Business cycle accounting by V. V Chari( Book )
20 editions published between 2003 and 2006 in English and held by 123 libraries worldwide
"We propose and demonstrate a simple method for guiding researchers in developing quantitative models of economic fluctuations. We show that a large class of models are equivalent to a prototype growth model with time-varying wedges that resemble time-varying productivity, labor taxes, and capital income taxes. We use data to measure these wedges, called efficiency, labor, and investment wedges, and then feed their measured values back into the model. We assess the fraction of fluctuations in output, employment, and investment accounted for by these wedges during the Great Depression and the 1982 recession. For the Depression, the efficiency and labor wedges together account for essentially all of the fluctuations; investment wedges play no role. For the recession, the efficiency wedge plays the most important role; the other two, minor roles. These results are not sensitive to alternative measures of capital utilization or alternative labor supply elasticities"--National Bureau of Economic Research web site
Optimal fiscal and monetary policy by V. V Chari( Book )
21 editions published between 1991 and 1999 in English and Undetermined and held by 119 libraries worldwide
We provide an introduction to optimal fiscal and monetary policy using the primal approach to optimal taxation. We use this approach to address how fiscal and monetary policy should be set over the long run and over the business cycle. We find four substantive lessons for policymaking: Capital income taxes should be high initially and then roughly zero; tax rates on labor and consumption should be roughly constant; state-contingent taxes on assets should be used to provide insurance against adverse shocks; and monetary policy should be conducted so as to keep nominal interest rates close to zero. We begin optimal taxation in a static context. We then develop a general framework to analyze optimal fiscal policy. Finally, we analyze optimal monetary policy in three commonly used models of money: a cash-credit economy, a money-in-the-utility-function economy
The optimal degree of discretion in monetary policy by Susan Athey( Book )
23 editions published between 2002 and 2004 in English and held by 113 libraries worldwide
"How much discretion should the monetary authority have in setting its policy? This question is analyzed in an economy with an agreed-upon social welfare function that depends on the randomly fluctuating state of the economy. The monetary authority has private information about that state. In the model, well-designed rules trade off society's desire to give the monetary authority discretion to react to its private information against society's need to guard against the time inconsistency problem arising from the temptation to stimulate the economy with unexpected inflation. Although this dynamic mechanism design problem seems complex, society can implement the optimal policy simply by legislating an inflation cap that specifies the highest allowable inflation rate. The more severe the time inconsistency problem and the less important is private information, the smaller is the optimal degree of discretion. As either the time inconsistency problem becomes sufficiently severe or private information becomes sufficiently unimportant, the optimal degree of discretion is none"--Federal Reserve Bank of Minneapolis web site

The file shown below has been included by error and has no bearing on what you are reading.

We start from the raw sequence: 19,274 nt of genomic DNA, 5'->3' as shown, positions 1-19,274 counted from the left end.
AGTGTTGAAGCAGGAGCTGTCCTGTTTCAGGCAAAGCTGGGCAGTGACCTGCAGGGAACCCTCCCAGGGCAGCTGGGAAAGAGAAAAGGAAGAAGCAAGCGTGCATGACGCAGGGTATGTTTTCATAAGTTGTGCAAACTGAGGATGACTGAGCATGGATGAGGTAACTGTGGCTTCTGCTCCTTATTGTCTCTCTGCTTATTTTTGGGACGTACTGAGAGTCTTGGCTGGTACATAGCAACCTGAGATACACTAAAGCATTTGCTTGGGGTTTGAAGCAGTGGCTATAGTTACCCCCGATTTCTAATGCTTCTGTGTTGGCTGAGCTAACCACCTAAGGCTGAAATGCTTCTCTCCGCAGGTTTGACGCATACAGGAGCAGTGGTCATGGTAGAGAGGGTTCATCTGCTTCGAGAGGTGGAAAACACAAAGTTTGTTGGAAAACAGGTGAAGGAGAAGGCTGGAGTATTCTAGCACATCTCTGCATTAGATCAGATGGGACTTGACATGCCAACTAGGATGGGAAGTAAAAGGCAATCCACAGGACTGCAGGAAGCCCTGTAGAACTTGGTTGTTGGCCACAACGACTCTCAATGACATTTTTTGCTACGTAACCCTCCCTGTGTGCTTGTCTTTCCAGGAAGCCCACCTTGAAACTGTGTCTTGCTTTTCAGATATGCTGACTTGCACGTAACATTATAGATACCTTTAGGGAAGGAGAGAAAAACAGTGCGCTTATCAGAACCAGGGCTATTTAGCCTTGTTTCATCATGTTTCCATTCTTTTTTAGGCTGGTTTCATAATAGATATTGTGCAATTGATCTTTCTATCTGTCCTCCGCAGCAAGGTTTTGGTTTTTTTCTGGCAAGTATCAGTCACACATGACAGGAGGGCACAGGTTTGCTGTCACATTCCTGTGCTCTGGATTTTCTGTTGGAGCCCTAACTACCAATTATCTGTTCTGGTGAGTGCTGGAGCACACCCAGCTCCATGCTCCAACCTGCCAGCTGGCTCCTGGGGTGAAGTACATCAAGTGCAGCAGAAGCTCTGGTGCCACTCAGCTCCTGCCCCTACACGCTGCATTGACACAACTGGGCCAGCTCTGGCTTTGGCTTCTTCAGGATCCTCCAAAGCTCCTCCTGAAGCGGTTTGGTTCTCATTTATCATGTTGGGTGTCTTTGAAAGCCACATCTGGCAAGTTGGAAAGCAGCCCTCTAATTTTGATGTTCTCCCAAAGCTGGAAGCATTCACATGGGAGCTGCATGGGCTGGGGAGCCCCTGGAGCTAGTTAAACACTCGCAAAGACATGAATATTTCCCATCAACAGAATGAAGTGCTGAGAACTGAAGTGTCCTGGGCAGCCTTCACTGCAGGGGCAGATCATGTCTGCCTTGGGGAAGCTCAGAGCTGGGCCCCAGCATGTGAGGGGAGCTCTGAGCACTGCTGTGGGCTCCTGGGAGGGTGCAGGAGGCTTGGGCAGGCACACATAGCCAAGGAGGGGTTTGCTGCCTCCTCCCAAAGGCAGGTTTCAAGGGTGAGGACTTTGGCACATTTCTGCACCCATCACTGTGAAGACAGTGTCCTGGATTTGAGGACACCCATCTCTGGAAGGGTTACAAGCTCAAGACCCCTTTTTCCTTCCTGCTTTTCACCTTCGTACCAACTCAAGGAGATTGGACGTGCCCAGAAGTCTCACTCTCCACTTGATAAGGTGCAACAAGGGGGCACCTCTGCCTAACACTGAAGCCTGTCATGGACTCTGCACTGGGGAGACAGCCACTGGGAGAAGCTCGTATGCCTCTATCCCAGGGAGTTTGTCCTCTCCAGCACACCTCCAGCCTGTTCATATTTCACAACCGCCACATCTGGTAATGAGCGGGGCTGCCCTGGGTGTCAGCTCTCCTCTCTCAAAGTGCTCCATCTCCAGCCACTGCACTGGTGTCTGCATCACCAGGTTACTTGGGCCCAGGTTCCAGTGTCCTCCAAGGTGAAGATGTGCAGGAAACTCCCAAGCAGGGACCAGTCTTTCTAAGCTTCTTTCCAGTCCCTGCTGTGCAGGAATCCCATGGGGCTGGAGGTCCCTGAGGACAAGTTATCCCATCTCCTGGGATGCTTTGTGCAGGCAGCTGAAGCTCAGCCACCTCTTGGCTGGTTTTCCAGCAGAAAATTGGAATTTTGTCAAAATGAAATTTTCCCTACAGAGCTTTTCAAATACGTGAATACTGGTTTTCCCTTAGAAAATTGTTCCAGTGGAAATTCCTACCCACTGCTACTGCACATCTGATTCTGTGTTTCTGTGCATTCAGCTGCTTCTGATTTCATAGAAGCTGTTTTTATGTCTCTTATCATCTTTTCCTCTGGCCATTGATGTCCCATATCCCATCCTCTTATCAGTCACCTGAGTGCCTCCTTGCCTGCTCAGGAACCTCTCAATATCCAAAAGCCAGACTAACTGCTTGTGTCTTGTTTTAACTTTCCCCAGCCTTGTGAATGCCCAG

Hot money by V. V Chari( Book )
14 editions published between 1997 and 2003 in English and held by 112 libraries worldwide
The conventional wisdom is that capital flows between developing countries and developed countries are more volatile than can be justified by fundamentals. In this paper we construct a simple model in which frictions in international financial markets in combination with standard debt-default problems lead to volatile capital flows. These flows act as tests of fire for borrowing countries. If a country survives this test, its reputation is enhanced and future capital flows become less volatile. Failing this test is associated with a loss of reputation and a decline in the amount of capital flows
Monetary shocks and real exchange rates in sticky price models of international business cycles by V. V Chari( Book )
16 editions published between 1996 and 1998 in English and held by 111 libraries worldwide